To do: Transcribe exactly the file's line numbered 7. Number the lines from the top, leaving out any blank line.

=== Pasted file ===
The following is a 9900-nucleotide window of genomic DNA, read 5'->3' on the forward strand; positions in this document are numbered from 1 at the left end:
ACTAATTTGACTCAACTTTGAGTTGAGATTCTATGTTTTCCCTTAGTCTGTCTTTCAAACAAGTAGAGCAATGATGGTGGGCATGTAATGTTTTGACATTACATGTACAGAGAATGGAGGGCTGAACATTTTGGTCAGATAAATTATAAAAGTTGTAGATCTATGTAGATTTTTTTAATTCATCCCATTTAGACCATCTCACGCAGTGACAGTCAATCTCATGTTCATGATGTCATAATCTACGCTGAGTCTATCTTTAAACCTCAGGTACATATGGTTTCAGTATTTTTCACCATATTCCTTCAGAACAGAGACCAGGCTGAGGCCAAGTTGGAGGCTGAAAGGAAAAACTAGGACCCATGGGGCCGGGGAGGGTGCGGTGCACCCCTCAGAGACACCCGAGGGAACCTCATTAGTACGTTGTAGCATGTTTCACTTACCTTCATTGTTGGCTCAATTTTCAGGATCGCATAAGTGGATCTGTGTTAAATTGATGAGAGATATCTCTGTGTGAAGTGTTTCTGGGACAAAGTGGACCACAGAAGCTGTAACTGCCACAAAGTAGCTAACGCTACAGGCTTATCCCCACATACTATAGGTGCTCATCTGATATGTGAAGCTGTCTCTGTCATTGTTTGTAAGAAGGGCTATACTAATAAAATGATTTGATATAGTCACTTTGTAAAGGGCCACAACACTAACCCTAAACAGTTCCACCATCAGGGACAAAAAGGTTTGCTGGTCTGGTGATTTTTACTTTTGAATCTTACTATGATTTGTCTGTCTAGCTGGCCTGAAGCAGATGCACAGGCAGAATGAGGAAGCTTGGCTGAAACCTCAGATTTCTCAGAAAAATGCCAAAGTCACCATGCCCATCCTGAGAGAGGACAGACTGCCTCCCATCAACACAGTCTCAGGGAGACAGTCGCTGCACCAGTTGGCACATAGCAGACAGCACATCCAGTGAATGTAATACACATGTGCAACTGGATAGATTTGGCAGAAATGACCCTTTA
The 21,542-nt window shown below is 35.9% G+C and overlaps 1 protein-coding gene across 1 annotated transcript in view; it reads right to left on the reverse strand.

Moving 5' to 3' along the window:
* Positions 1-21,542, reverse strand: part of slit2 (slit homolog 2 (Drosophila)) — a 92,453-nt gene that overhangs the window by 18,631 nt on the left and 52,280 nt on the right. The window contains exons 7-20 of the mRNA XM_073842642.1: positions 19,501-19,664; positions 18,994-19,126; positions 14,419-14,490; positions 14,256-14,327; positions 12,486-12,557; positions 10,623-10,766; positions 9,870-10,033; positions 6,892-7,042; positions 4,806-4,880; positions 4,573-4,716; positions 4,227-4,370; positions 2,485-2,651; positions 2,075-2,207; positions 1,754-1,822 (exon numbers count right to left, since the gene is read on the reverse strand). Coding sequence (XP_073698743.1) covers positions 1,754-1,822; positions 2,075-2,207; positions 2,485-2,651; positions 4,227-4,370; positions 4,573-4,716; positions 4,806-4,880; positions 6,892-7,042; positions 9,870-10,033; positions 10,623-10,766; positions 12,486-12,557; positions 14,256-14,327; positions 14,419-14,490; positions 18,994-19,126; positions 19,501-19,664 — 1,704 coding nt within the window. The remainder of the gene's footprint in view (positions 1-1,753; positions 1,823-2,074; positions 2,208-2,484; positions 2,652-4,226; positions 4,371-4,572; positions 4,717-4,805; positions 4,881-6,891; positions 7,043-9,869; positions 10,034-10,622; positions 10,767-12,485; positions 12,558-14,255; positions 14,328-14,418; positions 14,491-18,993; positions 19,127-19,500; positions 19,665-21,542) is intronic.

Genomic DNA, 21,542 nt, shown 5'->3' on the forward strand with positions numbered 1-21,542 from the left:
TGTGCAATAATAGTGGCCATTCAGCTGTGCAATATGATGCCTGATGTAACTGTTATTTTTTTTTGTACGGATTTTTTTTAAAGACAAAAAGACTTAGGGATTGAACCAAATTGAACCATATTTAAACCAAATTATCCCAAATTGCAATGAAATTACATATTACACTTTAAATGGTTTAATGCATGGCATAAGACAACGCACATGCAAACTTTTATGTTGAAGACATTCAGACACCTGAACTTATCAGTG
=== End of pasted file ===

TGTGCAATAATAGTGGCCATTCAGCTGTGCAATATGATGCCTGATGTAACTGTTATTTTTTTTTGTACGGATTTTTTTTAAAGACAAAAAGACTTAGGGATTGAACCAAATTGAACCATATTTAAACCAAATTATCCCAAATTGCAATGAAATTACATATTACACTTTAAATGGTTTAATGCATGGCATAAGACAACGCACATGCAAACTTTTATGTTGAAGACATTCAGACACCTGAACTTATCAGTG